New York, NY (WorkersCompensation.com) – After nearly 18 years in court, a New York umpire’s case is being thrown out of court, not for lack of merit, but for lack of complete paperwork, a New York appeals court has found.
Mark Hirschbeck, major league baseball umpire, was injured on the job in 2002. After the injury to his right hip, Hirschbeck filed for and received workers’ compensation benefits for his hip replacement surgery as well as for complications and additional surgeries that followed. Hirschbeck was eventually deemed permanently partially disabled.
Hirschbeck later sued a third-party alleging medical malpractice as well as filing a products liability claim related to his hip replacement device. He won that case and in 2011, was awarded $3.2 million.
Afterwards, the workers’ compensation carrier suspended payments of Hirschbeck’s benefits, claiming it had reserved its right to a future offset from any third-party settlements, pursuant to an agreement it had with Hirschbeck in 2007. Hirschbeck filed appeals to the Workers’ Compensation Board, which also found for the carrier. Hirschbeck then took the case to the New York appellate court, which also found in favor of the carrier. Eventually, Hirschbeck and the board reached a settlement.
But, in 2017, a workers’ compensation law judge ruled that the carrier was entitled to a credit toward ongoing and future indemnity and medical liability, and that no additional payments to Hirschbeck were required by the carrier to cover the cost of his counsel fees in relation to his third-party action.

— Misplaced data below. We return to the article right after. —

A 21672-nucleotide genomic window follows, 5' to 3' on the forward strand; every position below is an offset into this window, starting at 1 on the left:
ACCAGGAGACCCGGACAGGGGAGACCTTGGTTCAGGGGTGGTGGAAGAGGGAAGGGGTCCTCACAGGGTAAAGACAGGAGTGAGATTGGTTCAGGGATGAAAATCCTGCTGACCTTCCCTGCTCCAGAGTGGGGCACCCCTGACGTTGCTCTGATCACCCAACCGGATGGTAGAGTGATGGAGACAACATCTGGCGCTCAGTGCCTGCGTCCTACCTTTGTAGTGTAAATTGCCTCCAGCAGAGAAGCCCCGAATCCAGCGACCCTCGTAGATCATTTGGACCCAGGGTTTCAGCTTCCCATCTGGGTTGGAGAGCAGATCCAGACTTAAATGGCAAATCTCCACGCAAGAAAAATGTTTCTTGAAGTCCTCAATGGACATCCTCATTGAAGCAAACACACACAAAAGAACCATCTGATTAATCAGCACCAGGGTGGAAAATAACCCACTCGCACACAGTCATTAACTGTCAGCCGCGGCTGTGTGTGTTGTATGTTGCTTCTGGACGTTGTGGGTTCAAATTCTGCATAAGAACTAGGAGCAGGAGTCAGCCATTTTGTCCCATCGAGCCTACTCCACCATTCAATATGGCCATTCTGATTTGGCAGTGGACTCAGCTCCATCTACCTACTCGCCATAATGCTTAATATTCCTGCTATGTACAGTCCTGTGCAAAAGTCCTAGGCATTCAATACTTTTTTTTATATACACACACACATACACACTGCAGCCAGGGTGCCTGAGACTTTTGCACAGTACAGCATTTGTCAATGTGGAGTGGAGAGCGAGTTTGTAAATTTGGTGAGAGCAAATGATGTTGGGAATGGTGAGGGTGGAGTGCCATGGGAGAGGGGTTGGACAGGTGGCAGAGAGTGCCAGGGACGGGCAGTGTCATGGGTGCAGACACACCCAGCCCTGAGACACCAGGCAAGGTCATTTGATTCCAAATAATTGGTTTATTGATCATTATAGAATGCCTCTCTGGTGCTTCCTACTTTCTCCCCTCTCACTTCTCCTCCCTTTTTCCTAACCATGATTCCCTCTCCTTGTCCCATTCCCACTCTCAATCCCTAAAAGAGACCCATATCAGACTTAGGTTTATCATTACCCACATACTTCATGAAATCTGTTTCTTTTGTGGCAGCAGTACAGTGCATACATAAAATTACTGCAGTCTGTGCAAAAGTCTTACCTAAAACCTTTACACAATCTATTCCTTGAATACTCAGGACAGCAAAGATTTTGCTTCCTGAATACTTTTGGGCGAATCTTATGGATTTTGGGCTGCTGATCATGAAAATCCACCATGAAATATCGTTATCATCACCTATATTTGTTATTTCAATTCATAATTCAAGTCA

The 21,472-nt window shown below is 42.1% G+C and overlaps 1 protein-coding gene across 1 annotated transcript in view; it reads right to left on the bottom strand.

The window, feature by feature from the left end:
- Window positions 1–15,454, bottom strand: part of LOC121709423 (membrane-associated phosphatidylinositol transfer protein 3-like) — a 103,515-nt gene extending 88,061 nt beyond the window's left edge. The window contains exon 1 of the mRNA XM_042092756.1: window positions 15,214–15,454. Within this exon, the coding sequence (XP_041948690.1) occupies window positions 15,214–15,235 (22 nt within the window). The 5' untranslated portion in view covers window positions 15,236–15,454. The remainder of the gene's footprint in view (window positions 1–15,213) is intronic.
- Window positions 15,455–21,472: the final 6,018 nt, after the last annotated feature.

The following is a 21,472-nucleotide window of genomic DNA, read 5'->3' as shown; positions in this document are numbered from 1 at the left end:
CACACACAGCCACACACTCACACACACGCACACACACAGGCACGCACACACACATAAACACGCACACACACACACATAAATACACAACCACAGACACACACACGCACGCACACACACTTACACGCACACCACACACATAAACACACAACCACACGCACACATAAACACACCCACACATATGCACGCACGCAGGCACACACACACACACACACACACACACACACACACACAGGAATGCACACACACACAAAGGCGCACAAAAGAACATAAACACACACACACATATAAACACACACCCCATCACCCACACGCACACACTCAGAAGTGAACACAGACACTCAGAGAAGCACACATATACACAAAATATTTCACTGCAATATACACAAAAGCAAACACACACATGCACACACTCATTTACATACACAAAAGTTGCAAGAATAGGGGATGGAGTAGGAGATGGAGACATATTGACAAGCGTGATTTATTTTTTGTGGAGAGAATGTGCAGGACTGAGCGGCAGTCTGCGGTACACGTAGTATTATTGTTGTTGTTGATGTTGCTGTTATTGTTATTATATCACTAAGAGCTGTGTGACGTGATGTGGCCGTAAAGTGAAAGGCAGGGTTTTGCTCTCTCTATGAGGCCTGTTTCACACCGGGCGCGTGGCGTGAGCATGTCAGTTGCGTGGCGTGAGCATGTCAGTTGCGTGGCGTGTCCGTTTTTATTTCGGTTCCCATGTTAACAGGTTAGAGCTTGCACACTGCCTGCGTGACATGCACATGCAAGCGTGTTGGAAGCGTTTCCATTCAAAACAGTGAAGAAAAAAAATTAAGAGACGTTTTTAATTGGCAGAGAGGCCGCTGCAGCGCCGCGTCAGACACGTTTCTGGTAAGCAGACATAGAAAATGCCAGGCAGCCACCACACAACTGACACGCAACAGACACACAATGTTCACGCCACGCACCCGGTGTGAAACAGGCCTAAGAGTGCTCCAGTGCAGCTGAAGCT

Hirschbeck again appealed to the Workers’ Compensation Board. But the board denied his application to review the judge’s decision. According to the board, Hirchbeck’s application was not filled out properly.
Hirschbeck appealed that decision to the state’s appellate court.
The appeals court agreed with and upheld the board’s decision.
In its findings, the appellate court said “instructions for the RB-89 form regarding question number 13 required that claimant specify the date and document ID numbers of ‘the transcripts, documents, reports, exhibits, and other evidence in the Board’s file that are relevant to the issues and grounds being raised for review.’ In response, claimant answered, ‘[a]ll hearings, transcripts and documents in [the Board] file are pertinent to the outstanding issue.’ By merely referencing the entire Board case file in response to question number 13, claimant failed to comply with the prescribed formatting and completion.”